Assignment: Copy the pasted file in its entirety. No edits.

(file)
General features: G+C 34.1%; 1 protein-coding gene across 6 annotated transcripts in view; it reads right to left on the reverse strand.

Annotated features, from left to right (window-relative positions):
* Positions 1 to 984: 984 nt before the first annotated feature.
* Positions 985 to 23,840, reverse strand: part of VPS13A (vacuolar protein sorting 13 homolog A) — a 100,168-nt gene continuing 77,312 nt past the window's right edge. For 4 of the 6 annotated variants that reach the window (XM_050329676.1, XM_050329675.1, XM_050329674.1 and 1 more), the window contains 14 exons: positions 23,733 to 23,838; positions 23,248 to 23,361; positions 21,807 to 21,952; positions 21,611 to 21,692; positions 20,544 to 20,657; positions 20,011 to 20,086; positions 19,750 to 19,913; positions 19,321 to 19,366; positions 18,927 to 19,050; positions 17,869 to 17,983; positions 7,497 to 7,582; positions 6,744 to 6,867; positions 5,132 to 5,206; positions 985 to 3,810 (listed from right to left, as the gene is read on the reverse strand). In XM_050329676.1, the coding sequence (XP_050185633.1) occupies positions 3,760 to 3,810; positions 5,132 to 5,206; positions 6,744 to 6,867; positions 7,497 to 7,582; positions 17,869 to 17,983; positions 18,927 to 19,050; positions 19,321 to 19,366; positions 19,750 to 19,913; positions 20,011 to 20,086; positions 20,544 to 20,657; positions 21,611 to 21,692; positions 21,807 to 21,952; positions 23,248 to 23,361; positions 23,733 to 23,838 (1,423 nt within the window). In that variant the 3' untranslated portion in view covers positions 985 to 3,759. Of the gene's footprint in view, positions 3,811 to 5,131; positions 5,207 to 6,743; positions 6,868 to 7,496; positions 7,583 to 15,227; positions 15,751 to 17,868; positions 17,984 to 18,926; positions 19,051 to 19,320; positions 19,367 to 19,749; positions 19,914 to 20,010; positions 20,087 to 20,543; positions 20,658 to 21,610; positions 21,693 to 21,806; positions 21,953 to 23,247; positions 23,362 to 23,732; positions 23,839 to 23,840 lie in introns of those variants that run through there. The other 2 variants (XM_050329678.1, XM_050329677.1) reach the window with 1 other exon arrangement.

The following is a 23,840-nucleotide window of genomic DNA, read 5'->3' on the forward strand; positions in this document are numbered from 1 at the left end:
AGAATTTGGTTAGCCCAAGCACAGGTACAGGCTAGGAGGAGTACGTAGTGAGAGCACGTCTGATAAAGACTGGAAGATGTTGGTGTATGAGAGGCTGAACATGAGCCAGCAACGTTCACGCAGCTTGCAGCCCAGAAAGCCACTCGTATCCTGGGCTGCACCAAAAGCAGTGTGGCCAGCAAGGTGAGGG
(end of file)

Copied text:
General features: G+C 34.1%; 1 protein-coding gene across 6 annotated transcripts in view; it reads right to left on the reverse strand.

Annotated features, from left to right (window-relative positions):
* Positions 1 to 984: 984 nt before the first annotated feature.
* Positions 985 to 23,840, reverse strand: part of VPS13A (vacuolar protein sorting 13 homolog A) — a 100,168-nt gene continuing 77,312 nt past the window's right edge. For 4 of the 6 annotated variants that reach the window (XM_050329676.1, XM_050329675.1, XM_050329674.1 and 1 more), the window contains 14 exons: positions 23,733 to 23,838; positions 23,248 to 23,361; positions 21,807 to 21,952; positions 21,611 to 21,692; positions 20,544 to 20,657; positions 20,011 to 20,086; positions 19,750 to 19,913; positions 19,321 to 19,366; positions 18,927 to 19,050; positions 17,869 to 17,983; positions 7,497 to 7,582; positions 6,744 to 6,867; positions 5,132 to 5,206; positions 985 to 3,810 (listed from right to left, as the gene is read on the reverse strand). In XM_050329676.1, the coding sequence (XP_050185633.1) occupies positions 3,760 to 3,810; positions 5,132 to 5,206; positions 6,744 to 6,867; positions 7,497 to 7,582; positions 17,869 to 17,983; positions 18,927 to 19,050; positions 19,321 to 19,366; positions 19,750 to 19,913; positions 20,011 to 20,086; positions 20,544 to 20,657; positions 21,611 to 21,692; positions 21,807 to 21,952; positions 23,248 to 23,361; positions 23,733 to 23,838 (1,423 nt within the window). In that variant the 3' untranslated portion in view covers positions 985 to 3,759. Of the gene's footprint in view, positions 3,811 to 5,131; positions 5,207 to 6,743; positions 6,868 to 7,496; positions 7,583 to 15,227; positions 15,751 to 17,868; positions 17,984 to 18,926; positions 19,051 to 19,320; positions 19,367 to 19,749; positions 19,914 to 20,010; positions 20,087 to 20,543; positions 20,658 to 21,610; positions 21,693 to 21,806; positions 21,953 to 23,247; positions 23,362 to 23,732; positions 23,839 to 23,840 lie in introns of those variants that run through there. The other 2 variants (XM_050329678.1, XM_050329677.1) reach the window with 1 other exon arrangement.

The following is a 23,840-nucleotide window of genomic DNA, read 5'->3' on the forward strand; positions in this document are numbered from 1 at the left end:
AGAATTTGGTTAGCCCAAGCACAGGTACAGGCTAGGAGGAGTACGTAGTGAGAGCACGTCTGATAAAGACTGGAAGATGTTGGTGTATGAGAGGCTGAACATGAGCCAGCAACGTTCACGCAGCTTGCAGCCCAGAAAGCCACTCGTATCCTGGGCTGCACCAAAAGCAGTGTGGCCAGCAAGGTGAGGG